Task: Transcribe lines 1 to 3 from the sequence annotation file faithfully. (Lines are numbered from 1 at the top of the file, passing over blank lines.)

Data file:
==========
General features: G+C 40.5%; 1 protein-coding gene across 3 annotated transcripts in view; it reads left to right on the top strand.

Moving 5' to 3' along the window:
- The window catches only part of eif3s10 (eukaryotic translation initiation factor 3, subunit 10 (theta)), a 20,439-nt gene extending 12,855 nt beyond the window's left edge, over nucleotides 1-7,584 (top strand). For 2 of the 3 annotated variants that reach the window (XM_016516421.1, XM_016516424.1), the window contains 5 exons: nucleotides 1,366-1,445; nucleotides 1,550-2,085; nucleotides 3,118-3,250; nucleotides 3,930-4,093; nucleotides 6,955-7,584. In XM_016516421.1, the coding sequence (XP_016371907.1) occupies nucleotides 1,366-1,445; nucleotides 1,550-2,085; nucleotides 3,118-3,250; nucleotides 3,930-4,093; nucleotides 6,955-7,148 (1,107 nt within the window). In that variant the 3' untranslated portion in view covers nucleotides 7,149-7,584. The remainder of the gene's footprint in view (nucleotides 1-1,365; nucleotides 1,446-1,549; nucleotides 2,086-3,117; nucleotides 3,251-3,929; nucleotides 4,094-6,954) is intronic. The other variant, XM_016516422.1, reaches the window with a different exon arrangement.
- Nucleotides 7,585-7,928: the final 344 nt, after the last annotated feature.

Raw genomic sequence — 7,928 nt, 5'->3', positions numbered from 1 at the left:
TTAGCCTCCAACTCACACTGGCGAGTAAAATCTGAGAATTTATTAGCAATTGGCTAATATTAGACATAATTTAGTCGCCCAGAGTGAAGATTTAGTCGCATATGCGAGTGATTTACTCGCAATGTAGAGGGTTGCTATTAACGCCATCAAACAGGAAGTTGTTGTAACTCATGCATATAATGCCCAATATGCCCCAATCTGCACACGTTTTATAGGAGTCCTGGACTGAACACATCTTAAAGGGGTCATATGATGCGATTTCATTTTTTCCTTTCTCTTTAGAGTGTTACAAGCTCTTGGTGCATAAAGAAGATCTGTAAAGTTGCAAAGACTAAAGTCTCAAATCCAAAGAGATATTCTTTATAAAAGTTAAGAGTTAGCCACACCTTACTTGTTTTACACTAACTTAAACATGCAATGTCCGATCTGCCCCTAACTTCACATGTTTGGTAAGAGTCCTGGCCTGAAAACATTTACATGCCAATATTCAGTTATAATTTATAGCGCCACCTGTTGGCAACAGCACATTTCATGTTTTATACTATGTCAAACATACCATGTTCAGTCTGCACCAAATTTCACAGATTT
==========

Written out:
General features: G+C 40.5%; 1 protein-coding gene across 3 annotated transcripts in view; it reads left to right on the top strand.

Moving 5' to 3' along the window:
- The window catches only part of eif3s10 (eukaryotic translation initiation factor 3, subunit 10 (theta)), a 20,439-nt gene extending 12,855 nt beyond the window's left edge, over nucleotides 1-7,584 (top strand). For 2 of the 3 annotated variants that reach the window (XM_016516421.1, XM_016516424.1), the window contains 5 exons: nucleotides 1,366-1,445; nucleotides 1,550-2,085; nucleotides 3,118-3,250; nucleotides 3,930-4,093; nucleotides 6,955-7,584. In XM_016516421.1, the coding sequence (XP_016371907.1) occupies nucleotides 1,366-1,445; nucleotides 1,550-2,085; nucleotides 3,118-3,250; nucleotides 3,930-4,093; nucleotides 6,955-7,148 (1,107 nt within the window). In that variant the 3' untranslated portion in view covers nucleotides 7,149-7,584. The remainder of the gene's footprint in view (nucleotides 1-1,365; nucleotides 1,446-1,549; nucleotides 2,086-3,117; nucleotides 3,251-3,929; nucleotides 4,094-6,954) is intronic. The other variant, XM_016516422.1, reaches the window with a different exon arrangement.